Space for one more? The UK's digital banking scene might just be heating up once more.
Kroo, a UK fintech aiming to win a bank license, has raised £17.7m in its Series A funding round as it looks to secure a banking license.
Launched in February 2019, the firm is initially offering a prepaid debit card.
The new funding will support its 'mobilisation phase', its says, ahead of its launch in early 2022. It is also looking to grow its team as it works towards securing a full banking license.
Andrea de Gottardo, Kroo’s CEO, told AltFi that he doesn’t agree with some of the common consensus that the UK neo banking space is a crowded market.
“There is a feeling that the digital banking market is really crowded but when you actually analyse the market dynamics, Monzo and Starling are the only two fully authorised digital banks that are offering a personal current account,” he said.
“There are a number of others that do not offer a personal current account but we really feel our competitors will be Monzo and Starling," he adds.
Revolut, which bills itself increasingly more as a ‘super app’ is also pursuing a UK banking license but has undoubtedly made most of international expansion and customer growth.
De Gottardo says Kroo will offer something different with the fintech differentiating itself from the UK giants of digital banking by building a bank more focused on ‘social features’, prompting groups to act together on financial matters.
“Monzo has bits and pieces of that but we are going way deeper,” he said.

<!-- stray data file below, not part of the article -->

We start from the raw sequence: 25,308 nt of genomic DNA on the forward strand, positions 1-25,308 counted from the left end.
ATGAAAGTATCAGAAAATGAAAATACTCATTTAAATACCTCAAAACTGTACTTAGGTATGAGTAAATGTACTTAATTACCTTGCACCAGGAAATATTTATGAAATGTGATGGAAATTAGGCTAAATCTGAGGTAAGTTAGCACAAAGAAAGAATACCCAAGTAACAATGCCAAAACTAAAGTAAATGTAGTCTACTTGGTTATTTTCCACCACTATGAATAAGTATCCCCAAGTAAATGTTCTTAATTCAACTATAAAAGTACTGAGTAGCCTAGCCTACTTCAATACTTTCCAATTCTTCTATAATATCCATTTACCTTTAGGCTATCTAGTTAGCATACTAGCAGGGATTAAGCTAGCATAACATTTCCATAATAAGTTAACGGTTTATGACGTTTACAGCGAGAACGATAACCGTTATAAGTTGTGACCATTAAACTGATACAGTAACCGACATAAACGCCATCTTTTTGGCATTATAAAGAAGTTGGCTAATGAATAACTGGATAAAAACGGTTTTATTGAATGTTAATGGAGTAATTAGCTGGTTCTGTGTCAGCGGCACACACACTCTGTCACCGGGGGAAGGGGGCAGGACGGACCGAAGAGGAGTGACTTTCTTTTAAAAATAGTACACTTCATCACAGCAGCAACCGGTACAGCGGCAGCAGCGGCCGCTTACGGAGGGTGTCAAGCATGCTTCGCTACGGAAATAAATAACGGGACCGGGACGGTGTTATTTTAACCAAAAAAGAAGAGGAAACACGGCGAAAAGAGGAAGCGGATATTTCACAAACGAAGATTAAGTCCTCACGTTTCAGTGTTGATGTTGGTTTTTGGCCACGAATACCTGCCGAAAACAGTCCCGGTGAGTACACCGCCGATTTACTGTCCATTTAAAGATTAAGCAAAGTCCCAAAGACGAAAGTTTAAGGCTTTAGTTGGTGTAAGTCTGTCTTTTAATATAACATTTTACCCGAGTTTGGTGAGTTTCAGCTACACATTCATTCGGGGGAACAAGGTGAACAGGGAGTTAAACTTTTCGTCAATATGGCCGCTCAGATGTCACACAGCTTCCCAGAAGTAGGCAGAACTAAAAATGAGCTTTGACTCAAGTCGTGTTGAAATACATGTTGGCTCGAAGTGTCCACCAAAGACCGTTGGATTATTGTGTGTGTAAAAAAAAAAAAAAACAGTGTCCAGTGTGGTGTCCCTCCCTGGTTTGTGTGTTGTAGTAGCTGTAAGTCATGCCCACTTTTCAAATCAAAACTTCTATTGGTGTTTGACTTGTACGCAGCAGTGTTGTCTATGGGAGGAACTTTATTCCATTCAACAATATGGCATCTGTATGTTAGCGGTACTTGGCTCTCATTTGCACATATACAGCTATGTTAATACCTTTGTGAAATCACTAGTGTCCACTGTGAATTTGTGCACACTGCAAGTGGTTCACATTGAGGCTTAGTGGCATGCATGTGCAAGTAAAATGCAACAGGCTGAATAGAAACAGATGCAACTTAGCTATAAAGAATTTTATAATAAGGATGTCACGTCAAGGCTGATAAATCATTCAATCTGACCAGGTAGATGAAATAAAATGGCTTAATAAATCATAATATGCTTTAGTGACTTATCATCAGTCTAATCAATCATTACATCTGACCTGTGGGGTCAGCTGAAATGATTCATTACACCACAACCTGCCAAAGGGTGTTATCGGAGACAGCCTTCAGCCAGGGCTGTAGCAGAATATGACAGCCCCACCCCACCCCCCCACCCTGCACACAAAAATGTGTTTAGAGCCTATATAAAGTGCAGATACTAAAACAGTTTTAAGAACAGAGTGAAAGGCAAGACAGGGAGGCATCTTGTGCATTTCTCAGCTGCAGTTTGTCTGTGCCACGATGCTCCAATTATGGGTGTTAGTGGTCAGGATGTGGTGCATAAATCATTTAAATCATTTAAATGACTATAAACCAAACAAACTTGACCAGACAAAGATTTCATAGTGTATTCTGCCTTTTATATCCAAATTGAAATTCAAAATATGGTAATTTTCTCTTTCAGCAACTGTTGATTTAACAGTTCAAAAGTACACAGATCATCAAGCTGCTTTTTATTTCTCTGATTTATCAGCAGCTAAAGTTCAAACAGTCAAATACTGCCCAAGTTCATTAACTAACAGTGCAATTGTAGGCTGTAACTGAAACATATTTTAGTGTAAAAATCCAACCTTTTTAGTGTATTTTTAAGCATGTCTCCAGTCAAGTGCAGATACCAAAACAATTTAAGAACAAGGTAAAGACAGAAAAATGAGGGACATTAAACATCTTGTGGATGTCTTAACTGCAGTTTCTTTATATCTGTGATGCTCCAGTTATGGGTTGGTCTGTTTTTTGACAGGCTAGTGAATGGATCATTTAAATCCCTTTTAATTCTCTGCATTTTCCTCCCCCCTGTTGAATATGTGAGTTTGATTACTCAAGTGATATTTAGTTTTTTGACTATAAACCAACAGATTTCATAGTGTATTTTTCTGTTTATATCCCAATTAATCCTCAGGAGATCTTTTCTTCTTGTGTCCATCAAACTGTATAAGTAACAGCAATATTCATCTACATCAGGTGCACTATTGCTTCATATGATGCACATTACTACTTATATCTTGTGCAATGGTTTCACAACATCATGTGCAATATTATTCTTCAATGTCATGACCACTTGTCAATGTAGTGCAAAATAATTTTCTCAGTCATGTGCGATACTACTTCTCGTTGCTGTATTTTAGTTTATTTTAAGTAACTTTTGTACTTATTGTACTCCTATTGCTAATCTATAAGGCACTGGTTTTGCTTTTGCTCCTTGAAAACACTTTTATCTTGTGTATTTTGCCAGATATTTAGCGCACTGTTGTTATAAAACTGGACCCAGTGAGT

It is currently offering one such deal, in a manner similar to Bunq, that when a customer successfully refers a friend Kroo plants 20 trees with the aim of creating a forest of 1 million trees.
“We’re helping each community of friends to build up their own forest but that is just the starting point with many other initiatives that will be leveraging the social good," he said.
In addition, he adds that it will further look to draw a line in the competitive space by appealing to peoples’ “social conscience” and will eventually donate a percentage of profits to social causes.
In pursing monetisation, he also says that the firm has learnt several lessons from early firms in the sector and will be pursuing a more traditional route to revenue growth via growing lending volumes.
The round was led by Rudy Karsan, an entrepreneur who sold HR platform Kenexa to IBM in 2012 and runs founder of Karlani Capital.
Karsan says: “The reason I’m excited about Kroo is that it has a concrete opportunity to dramatically change the way people feel about their bank, for good. Kroo has an exceptionally talented management team and a nimble tech stack that will enable the continuous delivery of banking features customers really care about. I’m confident Kroo is building a sustainable bank and am excited to support them on the next stage of their growth journey.”